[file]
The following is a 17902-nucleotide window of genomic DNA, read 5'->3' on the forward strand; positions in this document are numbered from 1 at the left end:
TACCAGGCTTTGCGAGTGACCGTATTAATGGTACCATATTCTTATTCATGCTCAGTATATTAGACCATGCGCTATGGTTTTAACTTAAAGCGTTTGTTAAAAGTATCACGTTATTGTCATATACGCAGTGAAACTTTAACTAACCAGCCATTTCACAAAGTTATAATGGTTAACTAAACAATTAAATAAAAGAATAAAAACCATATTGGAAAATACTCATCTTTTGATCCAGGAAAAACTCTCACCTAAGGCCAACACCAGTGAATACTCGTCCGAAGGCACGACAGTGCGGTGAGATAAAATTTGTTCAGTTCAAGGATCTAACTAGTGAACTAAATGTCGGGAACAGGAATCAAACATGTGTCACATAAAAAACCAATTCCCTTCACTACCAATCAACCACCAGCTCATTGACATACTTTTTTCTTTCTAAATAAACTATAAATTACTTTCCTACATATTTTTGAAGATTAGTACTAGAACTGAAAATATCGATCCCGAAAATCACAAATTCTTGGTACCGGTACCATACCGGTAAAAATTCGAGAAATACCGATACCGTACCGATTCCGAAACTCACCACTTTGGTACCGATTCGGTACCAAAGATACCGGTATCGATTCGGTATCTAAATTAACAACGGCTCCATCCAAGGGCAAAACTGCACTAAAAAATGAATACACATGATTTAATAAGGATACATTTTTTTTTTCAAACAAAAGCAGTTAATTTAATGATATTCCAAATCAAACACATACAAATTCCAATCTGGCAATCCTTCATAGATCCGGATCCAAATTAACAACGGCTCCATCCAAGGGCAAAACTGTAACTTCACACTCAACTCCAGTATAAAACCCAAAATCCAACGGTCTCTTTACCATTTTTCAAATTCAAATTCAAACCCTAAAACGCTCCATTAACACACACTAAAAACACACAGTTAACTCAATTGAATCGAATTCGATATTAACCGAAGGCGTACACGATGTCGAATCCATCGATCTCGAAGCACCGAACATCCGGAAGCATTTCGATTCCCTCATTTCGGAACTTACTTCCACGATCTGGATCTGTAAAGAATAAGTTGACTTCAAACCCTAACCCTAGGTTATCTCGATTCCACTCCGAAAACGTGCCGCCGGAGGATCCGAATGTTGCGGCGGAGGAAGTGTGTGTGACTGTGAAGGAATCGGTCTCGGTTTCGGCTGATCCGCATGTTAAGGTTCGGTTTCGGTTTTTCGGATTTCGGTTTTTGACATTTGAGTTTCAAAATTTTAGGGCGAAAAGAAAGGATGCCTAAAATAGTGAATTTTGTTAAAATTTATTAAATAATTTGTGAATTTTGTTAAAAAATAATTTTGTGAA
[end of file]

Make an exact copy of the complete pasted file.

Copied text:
The following is a 17902-nucleotide window of genomic DNA, read 5'->3' on the forward strand; positions in this document are numbered from 1 at the left end:
TACCAGGCTTTGCGAGTGACCGTATTAATGGTACCATATTCTTATTCATGCTCAGTATATTAGACCATGCGCTATGGTTTTAACTTAAAGCGTTTGTTAAAAGTATCACGTTATTGTCATATACGCAGTGAAACTTTAACTAACCAGCCATTTCACAAAGTTATAATGGTTAACTAAACAATTAAATAAAAGAATAAAAACCATATTGGAAAATACTCATCTTTTGATCCAGGAAAAACTCTCACCTAAGGCCAACACCAGTGAATACTCGTCCGAAGGCACGACAGTGCGGTGAGATAAAATTTGTTCAGTTCAAGGATCTAACTAGTGAACTAAATGTCGGGAACAGGAATCAAACATGTGTCACATAAAAAACCAATTCCCTTCACTACCAATCAACCACCAGCTCATTGACATACTTTTTTCTTTCTAAATAAACTATAAATTACTTTCCTACATATTTTTGAAGATTAGTACTAGAACTGAAAATATCGATCCCGAAAATCACAAATTCTTGGTACCGGTACCATACCGGTAAAAATTCGAGAAATACCGATACCGTACCGATTCCGAAACTCACCACTTTGGTACCGATTCGGTACCAAAGATACCGGTATCGATTCGGTATCTAAATTAACAACGGCTCCATCCAAGGGCAAAACTGCACTAAAAAATGAATACACATGATTTAATAAGGATACATTTTTTTTTTCAAACAAAAGCAGTTAATTTAATGATATTCCAAATCAAACACATACAAATTCCAATCTGGCAATCCTTCATAGATCCGGATCCAAATTAACAACGGCTCCATCCAAGGGCAAAACTGTAACTTCACACTCAACTCCAGTATAAAACCCAAAATCCAACGGTCTCTTTACCATTTTTCAAATTCAAATTCAAACCCTAAAACGCTCCATTAACACACACTAAAAACACACAGTTAACTCAATTGAATCGAATTCGATATTAACCGAAGGCGTACACGATGTCGAATCCATCGATCTCGAAGCACCGAACATCCGGAAGCATTTCGATTCCCTCATTTCGGAACTTACTTCCACGATCTGGATCTGTAAAGAATAAGTTGACTTCAAACCCTAACCCTAGGTTATCTCGATTCCACTCCGAAAACGTGCCGCCGGAGGATCCGAATGTTGCGGCGGAGGAAGTGTGTGTGACTGTGAAGGAATCGGTCTCGGTTTCGGCTGATCCGCATGTTAAGGTTCGGTTTCGGTTTTTCGGATTTCGGTTTTTGACATTTGAGTTTCAAAATTTTAGGGCGAAAAGAAAGGATGCCTAAAATAGTGAATTTTGTTAAAATTTATTAAATAATTTGTGAATTTTGTTAAAAAATAATTTTGTGAA